ICAO airport identifiers are unique four-character codes designating airports around the world. Defined by the International Civil Aviation Organization, the codes begin with one or two characters designating the country. They differ from International Air Transport Association, or IATA codes, which contain three letters.
Most Americans are more familiar with IATA codes as those codes, agreed upon by the members of a aviation trade organization, appear on tickets, baggage claim checks, and flight arrival and departure terminals. However, as air traffic control is an international affair, the four-letter codes of the ICAO, an agency of the United Nations, are those used by air traffic controllers and flight planners.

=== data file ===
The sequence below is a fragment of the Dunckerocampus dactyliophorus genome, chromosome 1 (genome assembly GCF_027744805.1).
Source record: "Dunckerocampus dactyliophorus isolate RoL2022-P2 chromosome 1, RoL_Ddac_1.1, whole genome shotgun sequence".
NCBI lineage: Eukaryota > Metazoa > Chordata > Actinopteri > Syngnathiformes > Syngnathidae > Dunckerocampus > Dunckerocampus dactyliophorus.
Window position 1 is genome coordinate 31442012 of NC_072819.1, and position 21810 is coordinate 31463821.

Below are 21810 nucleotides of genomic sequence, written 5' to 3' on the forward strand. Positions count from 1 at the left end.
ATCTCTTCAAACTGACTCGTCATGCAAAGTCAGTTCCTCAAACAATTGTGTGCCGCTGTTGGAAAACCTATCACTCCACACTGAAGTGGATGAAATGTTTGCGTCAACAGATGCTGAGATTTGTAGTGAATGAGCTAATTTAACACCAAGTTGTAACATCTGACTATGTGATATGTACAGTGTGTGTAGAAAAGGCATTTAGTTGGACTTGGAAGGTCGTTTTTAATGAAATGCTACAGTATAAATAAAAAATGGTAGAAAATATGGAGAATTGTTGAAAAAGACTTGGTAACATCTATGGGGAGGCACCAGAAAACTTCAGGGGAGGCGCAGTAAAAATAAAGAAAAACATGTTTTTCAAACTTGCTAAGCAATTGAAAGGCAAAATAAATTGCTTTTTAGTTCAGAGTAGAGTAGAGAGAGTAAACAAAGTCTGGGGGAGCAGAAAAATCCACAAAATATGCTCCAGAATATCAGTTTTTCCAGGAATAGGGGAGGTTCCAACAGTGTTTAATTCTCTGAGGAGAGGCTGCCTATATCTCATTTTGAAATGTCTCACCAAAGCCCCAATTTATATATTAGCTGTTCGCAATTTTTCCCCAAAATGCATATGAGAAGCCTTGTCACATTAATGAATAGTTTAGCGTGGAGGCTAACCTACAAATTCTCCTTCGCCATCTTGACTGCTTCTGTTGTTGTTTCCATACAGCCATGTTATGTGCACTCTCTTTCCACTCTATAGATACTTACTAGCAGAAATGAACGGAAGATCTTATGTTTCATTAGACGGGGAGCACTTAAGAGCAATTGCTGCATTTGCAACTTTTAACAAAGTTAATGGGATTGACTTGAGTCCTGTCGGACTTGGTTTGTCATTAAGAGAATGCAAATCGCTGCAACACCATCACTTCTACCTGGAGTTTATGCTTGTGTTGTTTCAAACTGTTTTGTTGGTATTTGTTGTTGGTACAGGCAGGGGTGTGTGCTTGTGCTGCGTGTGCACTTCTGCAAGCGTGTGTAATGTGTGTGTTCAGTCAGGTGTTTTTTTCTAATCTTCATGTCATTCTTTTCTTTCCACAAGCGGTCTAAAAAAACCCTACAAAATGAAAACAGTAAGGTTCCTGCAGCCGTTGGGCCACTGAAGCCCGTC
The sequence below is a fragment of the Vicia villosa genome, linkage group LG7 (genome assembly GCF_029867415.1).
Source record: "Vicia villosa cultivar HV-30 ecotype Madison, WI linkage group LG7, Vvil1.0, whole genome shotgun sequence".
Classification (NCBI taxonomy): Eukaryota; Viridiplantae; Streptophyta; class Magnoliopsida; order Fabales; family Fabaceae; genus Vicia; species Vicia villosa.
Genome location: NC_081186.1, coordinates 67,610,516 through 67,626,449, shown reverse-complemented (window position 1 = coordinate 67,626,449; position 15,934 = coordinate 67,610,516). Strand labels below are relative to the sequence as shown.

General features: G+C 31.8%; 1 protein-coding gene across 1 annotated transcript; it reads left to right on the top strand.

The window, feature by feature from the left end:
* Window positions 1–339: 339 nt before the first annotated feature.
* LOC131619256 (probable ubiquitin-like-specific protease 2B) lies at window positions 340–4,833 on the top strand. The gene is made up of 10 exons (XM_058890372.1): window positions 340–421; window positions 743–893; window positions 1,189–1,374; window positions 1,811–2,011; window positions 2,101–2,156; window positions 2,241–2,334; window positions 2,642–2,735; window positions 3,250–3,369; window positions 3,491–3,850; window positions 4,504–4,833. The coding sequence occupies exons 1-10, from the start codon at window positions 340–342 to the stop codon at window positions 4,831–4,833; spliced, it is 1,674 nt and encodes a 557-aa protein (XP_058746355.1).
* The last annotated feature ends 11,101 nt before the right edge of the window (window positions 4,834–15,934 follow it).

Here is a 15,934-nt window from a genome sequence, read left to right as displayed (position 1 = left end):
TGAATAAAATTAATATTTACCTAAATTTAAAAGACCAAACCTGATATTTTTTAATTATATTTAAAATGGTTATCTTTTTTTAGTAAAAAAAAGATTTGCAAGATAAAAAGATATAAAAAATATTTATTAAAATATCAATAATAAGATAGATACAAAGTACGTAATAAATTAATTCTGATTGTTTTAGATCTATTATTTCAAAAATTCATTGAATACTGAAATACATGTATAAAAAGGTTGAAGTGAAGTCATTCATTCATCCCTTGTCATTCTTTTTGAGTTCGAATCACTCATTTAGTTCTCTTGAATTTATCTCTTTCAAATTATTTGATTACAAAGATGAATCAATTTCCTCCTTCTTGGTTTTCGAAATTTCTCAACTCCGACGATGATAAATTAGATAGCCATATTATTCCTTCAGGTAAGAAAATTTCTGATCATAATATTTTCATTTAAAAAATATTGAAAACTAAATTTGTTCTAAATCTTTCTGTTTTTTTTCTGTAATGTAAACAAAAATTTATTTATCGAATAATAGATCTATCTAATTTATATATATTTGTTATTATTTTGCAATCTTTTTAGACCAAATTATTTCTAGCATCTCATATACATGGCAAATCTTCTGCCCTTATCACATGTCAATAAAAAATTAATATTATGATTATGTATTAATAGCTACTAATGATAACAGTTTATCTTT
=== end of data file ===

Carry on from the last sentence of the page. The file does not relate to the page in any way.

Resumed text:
ICAO codes for most airports in the United States are simply the IATA code prepended with a "K," which is the ICAO country code for the United States. For example, Los Angeles International Airport, whose IATA code is LAX, and John F. Kennedy Airport, which has the IATA code JFK, have ICAO designations as KLAX and KFJK, respectively. So while an airline may ticket shows a flight from LAX to JFK, the flight plan filed shows the flight as KLAX to KJFK.